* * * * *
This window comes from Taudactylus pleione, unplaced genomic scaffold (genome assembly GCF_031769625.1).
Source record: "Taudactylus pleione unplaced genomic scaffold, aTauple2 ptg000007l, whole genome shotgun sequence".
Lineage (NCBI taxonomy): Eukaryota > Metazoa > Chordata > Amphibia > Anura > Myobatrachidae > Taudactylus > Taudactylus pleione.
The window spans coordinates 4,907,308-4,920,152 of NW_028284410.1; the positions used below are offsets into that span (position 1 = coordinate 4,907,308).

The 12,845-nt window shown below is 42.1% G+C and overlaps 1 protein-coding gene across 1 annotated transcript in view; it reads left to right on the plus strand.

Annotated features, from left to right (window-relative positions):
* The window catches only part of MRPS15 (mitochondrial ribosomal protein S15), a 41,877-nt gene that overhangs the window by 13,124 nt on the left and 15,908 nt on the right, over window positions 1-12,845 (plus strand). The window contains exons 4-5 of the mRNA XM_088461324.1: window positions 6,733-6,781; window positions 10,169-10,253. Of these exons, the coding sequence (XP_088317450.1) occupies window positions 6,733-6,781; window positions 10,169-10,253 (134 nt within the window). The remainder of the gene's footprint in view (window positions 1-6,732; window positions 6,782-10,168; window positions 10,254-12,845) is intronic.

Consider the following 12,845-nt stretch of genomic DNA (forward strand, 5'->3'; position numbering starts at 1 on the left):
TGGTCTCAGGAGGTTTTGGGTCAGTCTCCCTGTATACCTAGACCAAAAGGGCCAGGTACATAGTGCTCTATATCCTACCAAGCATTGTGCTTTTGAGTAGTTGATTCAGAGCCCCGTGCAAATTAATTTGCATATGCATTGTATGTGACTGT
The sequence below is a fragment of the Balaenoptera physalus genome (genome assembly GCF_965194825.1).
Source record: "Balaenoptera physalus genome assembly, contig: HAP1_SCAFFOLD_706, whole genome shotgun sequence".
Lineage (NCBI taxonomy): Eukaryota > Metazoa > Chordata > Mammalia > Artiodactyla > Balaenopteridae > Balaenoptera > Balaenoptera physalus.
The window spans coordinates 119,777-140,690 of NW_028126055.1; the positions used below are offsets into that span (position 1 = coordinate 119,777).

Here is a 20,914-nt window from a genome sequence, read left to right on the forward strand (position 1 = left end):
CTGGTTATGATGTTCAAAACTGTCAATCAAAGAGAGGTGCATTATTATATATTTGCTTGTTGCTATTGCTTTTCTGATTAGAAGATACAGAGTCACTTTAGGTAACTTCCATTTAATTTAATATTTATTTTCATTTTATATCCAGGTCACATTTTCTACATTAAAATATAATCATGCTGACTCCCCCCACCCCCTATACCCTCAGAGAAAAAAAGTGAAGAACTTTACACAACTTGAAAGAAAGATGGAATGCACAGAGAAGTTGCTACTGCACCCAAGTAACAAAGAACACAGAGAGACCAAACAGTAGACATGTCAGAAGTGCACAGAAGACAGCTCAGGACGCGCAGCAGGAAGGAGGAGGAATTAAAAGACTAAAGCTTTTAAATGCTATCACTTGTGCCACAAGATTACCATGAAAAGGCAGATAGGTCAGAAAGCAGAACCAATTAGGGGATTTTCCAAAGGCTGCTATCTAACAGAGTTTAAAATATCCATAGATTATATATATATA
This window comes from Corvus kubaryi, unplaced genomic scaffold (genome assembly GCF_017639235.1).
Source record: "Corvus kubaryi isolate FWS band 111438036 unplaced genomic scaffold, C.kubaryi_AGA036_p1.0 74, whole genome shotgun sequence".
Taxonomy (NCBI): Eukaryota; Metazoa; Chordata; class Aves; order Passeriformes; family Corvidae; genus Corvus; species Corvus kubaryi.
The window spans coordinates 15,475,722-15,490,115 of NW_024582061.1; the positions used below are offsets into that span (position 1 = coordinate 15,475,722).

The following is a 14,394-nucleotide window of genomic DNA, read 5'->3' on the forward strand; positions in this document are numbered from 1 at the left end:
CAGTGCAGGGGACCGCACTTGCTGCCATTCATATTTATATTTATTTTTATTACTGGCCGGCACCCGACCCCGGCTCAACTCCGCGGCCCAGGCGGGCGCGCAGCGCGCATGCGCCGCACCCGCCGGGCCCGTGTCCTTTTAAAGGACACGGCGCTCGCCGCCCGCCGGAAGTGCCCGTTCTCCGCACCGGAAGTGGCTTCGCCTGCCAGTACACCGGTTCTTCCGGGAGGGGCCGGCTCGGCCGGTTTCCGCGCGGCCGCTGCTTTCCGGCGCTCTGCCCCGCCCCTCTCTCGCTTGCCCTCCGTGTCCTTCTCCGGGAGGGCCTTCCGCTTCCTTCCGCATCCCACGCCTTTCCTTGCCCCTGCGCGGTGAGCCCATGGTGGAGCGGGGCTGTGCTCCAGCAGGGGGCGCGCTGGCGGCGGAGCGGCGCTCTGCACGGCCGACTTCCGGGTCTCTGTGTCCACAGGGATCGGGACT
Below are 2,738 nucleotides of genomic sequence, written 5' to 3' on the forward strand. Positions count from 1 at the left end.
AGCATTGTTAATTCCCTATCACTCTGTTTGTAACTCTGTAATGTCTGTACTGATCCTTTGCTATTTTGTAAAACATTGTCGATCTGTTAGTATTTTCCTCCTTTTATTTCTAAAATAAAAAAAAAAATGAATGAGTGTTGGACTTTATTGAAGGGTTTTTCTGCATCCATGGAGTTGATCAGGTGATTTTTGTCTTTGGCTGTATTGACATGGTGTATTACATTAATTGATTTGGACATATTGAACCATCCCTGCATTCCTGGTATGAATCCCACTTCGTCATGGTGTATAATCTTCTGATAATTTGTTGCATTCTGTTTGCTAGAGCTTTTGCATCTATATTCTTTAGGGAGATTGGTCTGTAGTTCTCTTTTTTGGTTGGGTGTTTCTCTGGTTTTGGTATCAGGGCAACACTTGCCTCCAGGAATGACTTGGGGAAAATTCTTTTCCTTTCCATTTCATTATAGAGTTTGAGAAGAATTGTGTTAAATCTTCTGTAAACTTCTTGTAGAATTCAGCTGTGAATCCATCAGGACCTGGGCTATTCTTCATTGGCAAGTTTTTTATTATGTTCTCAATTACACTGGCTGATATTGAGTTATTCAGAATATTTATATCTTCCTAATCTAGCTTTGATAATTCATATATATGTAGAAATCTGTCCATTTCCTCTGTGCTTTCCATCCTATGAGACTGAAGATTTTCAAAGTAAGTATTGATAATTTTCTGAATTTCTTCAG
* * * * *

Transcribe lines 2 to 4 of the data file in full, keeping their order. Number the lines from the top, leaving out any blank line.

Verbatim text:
Source record: "Taudactylus pleione unplaced genomic scaffold, aTauple2 ptg000007l, whole genome shotgun sequence".
Lineage (NCBI taxonomy): Eukaryota > Metazoa > Chordata > Amphibia > Anura > Myobatrachidae > Taudactylus > Taudactylus pleione.
The window spans coordinates 4,907,308-4,920,152 of NW_028284410.1; the positions used below are offsets into that span (position 1 = coordinate 4,907,308).